Featured Interview – Ronnie Shellist


Cover photo © 2022 SPAH

imageEarlier this year, a new album started making the rounds, simply titled The Dig 3. Knowledgeable blues fans undoubtedly recognized the names of lead singer Andrew Duncanson and multi-instrumentalist Gerry Hundt. Their contributions to the new album dig into the heart of the blues tradition, as you would expect from two veterans who have always played the music with the utmost love and respect.

What helps make the record extra special is the fine harmonica blowing from Ronnie Shellist, a name that quite possibly is unfamiliar to many blues listeners. And even fewer listeners have heard Shellist play live. But once you hear his stellar contributions on song after song, he is sure to become one of your favorite harp players.

To reach this point in his life, Shellist has followed a road less traveled. While he may not be a household name, his influence on the world of harmonica extends around the world.

In 2020, Shellist made a move to Champaign, Illinois just as the pandemic was breaking out. For a number of years, he had been touring and recording with the Kilborn Alley Blues Band. Now he lived a few minutes away from his good friend, lead singer Andrew Duncanson.

“We played constantly through the pandemic, doing live streams and grabbing gigs where we could. I spent a lot of my time teaching. My website business exploded because I was ahead of the pack with on-line offerings. A lot of harp players were calling me, asking for help in getting set-up. I was happy to help out. And I started the Global Blues Harmonica summits that featured famous players like Kim Wilson, Howard Levy, Charlie Musselwhite, and Dennis Gruenling. It was a way to give back, as I could pay them really well, do what I love, and use my audience to help my friends. We also released a home recording Andrew and I did with Gerry Hundt and Ed Kobek, called Hangover Blues, Vol. 1., that is really good.”

Shellist and Hundt became good friends in Colorado, before Hundt moved to Illinois to be a member of the Flip Tops, the band backing noted guitarist Nick Moss. Along with Duncanson, they often found opportunities to make music together.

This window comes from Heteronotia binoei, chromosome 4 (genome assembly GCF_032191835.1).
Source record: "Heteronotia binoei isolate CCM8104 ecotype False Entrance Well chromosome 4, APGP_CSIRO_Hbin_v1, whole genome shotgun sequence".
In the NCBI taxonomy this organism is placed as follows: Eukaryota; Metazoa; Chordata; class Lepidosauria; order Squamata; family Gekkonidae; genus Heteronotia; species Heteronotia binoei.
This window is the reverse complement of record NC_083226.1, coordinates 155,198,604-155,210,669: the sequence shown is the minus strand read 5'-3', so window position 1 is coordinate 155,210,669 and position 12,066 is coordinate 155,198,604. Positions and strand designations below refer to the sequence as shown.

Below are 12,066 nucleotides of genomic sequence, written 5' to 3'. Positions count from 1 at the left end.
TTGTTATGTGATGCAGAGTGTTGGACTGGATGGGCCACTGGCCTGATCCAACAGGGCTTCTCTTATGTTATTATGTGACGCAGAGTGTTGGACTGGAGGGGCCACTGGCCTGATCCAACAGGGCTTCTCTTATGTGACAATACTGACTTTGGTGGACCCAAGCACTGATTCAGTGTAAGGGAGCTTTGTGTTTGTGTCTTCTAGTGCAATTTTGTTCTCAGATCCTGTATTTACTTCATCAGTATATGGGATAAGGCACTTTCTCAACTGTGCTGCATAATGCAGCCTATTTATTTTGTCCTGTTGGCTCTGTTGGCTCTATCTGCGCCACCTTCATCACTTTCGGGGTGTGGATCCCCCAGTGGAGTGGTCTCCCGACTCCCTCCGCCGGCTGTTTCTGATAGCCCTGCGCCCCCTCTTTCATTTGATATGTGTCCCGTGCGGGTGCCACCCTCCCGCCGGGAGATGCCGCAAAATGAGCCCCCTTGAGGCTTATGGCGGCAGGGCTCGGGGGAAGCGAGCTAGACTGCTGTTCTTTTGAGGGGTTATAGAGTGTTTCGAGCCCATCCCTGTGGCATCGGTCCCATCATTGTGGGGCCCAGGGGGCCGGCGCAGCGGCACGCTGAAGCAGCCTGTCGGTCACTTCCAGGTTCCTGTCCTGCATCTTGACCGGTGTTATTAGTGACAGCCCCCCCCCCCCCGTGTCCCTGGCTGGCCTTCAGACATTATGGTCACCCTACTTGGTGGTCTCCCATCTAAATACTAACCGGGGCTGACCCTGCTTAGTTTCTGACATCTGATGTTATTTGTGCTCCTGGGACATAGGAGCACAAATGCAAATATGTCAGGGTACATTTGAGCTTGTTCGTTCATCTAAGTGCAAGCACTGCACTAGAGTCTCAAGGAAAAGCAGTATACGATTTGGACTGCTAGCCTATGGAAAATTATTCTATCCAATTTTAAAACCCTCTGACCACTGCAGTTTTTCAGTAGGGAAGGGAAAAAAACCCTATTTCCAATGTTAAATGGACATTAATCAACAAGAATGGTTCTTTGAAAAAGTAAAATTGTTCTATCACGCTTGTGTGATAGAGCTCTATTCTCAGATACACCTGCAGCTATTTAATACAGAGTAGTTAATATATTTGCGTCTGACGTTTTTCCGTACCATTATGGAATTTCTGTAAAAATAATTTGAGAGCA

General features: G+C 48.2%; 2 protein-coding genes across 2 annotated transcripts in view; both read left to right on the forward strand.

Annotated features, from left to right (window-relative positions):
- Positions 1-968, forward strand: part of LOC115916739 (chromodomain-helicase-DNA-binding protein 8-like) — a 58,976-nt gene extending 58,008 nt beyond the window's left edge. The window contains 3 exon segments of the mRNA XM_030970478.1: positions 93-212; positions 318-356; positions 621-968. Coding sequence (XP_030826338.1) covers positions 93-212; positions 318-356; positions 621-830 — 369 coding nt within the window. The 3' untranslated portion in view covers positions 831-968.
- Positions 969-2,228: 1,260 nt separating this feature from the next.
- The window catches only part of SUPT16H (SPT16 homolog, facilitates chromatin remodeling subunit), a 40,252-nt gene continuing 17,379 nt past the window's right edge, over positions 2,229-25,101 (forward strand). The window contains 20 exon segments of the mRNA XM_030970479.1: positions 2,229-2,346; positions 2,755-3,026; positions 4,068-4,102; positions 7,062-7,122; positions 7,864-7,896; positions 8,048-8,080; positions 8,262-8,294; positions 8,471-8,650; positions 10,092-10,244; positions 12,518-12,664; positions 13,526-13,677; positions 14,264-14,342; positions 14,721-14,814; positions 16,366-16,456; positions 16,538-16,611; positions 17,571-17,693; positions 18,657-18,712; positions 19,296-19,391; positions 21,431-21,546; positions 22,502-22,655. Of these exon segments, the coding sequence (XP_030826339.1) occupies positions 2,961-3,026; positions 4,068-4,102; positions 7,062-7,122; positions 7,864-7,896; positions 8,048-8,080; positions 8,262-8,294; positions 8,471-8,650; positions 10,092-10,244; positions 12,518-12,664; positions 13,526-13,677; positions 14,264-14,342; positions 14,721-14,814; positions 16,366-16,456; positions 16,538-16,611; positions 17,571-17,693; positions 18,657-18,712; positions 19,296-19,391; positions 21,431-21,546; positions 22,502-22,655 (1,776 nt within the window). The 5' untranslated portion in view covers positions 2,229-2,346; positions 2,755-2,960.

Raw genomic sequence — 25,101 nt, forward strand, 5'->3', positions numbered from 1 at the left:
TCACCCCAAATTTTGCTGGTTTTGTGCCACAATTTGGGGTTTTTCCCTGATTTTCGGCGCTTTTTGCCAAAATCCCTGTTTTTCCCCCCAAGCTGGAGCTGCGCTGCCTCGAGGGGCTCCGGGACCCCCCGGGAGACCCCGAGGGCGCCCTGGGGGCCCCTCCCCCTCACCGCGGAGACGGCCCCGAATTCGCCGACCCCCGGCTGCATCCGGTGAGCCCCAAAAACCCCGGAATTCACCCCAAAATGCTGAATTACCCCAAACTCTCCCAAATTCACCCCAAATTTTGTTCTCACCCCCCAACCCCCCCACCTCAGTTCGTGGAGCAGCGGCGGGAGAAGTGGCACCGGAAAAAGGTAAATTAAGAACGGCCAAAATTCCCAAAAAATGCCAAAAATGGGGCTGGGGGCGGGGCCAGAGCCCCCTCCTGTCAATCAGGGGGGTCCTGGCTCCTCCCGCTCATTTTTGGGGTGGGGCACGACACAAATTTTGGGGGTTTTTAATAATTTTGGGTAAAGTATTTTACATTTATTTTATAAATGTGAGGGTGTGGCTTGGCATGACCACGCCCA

‘Gerry is constantly gigging, multiple gigs a day, six or seven days a week, many as a one man band. He is a crazy man, and one of my best friends on the planet. One day after the start of the pandemic, I invited Gerry to come out to my house, promising to keep things safe, and I also got Andrew to come by. We sat in my back yard, doing a live stream that can now be viewed on my YouTube channel. We had so much fun that we did it a few more times informally. Then, once things started to open up, we began to book gigs. That was the start of the Dig 3.

“I think it was Andrew’s suggestion to get Gerry and go into the recording studio. Andrew wrote all of the songs with a project like this in mind. He is a monster songwriter. He has recorded hundreds of songs, has has hundreds more waiting to be recorded. I may be biased, but I believe Andrew’s singing and songwriting rank with the best on the planet. We knocked it out live, no overdubs, one or two takes.

We are now looking at booking some dates for live shows. Right now the only date on the books is for the Winter Blues Fest in Iowa in February next year.

“Also, Rodrigo Mantovani, from the Nick Moss Band, played on three tracks on the album. Now that I have moved back to Colorado, Rodrigo can play with Andrew and Gerry as his schedule permits, to keep the Big 3 name floating around. Gerry had booked some studio time to record two more tracks, but I was not available to fly in for the session. He asked if I minded if he got Rodrigo to fill in. I thought it was a very cool idea, as Rodrigo is a monster player, and those tracks have a different vibe than the rest of the album. There might be some shows with Rodrigo joining us down the road. We have never played together.”

Born and raised in Dallas, Texas, Shellist moved to Austin to attend the University of Texas, where he majored in Spanish with a minor in Business.

“I barely got my degree in Spanish. My thought was to go into international business somehow, but I quickly realized that I didn’t want to do the business side, so I started teaching Spanish. I even tried to start my own business, doing interpretations. Having spent a lot of time in South America, Central America, and Spain, I was at a high level of fluency with the language. Learning the language gave me plenty of ear training, which certainly has helped make me a better musician.

“Being in Texas, I decided that Spanish made sense, plus I excelled at it in high school. I had a knack for it, both hearing and speaking it quickly. Because I was a poor all around student otherwise, it made sense to major in Spanish at college. It was easier for me, and there was a need for Spanish speakers.

“It was a big part of my life just before the music began. In my senior year of college, I picked up a harmonica, flirting with it. Then I couldn’t put it down. The weird thing about music is that once you playing an instrument, it just keeps calling you. If you put yourself out there, the opportunities come. If you are passionate about it, you keep taking those opportunities. That is what pulled me into doing music full time.”